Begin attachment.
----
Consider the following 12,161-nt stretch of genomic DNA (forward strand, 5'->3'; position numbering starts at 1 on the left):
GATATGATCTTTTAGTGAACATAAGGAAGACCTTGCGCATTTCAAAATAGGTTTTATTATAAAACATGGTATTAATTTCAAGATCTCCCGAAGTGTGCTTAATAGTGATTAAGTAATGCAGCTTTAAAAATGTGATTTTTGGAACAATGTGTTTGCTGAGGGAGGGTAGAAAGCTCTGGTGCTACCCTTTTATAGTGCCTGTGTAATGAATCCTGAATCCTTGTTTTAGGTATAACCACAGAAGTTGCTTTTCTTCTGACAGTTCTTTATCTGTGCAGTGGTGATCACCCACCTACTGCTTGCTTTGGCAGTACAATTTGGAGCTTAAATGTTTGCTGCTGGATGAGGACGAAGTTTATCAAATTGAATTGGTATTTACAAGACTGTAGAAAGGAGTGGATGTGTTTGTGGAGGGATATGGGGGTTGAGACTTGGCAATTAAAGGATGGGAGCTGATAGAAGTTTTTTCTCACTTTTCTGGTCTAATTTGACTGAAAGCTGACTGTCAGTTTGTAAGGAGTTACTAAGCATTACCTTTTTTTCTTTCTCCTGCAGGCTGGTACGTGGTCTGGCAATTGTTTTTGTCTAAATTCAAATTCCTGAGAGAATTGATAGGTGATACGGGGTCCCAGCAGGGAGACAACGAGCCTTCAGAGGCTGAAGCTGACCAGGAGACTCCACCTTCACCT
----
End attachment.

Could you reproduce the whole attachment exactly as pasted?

Consider the following 12,161-nt stretch of genomic DNA (forward strand, 5'->3'; position numbering starts at 1 on the left):
GATATGATCTTTTAGTGAACATAAGGAAGACCTTGCGCATTTCAAAATAGGTTTTATTATAAAACATGGTATTAATTTCAAGATCTCCCGAAGTGTGCTTAATAGTGATTAAGTAATGCAGCTTTAAAAATGTGATTTTTGGAACAATGTGTTTGCTGAGGGAGGGTAGAAAGCTCTGGTGCTACCCTTTTATAGTGCCTGTGTAATGAATCCTGAATCCTTGTTTTAGGTATAACCACAGAAGTTGCTTTTCTTCTGACAGTTCTTTATCTGTGCAGTGGTGATCACCCACCTACTGCTTGCTTTGGCAGTACAATTTGGAGCTTAAATGTTTGCTGCTGGATGAGGACGAAGTTTATCAAATTGAATTGGTATTTACAAGACTGTAGAAAGGAGTGGATGTGTTTGTGGAGGGATATGGGGGTTGAGACTTGGCAATTAAAGGATGGGAGCTGATAGAAGTTTTTTCTCACTTTTCTGGTCTAATTTGACTGAAAGCTGACTGTCAGTTTGTAAGGAGTTACTAAGCATTACCTTTTTTTCTTTCTCCTGCAGGCTGGTACGTGGTCTGGCAATTGTTTTTGTCTAAATTCAAATTCCTGAGAGAATTGATAGGTGATACGGGGTCCCAGCAGGGAGACAACGAGCCTTCAGAGGCTGAAGCTGACCAGGAGACTCCACCTTCACCT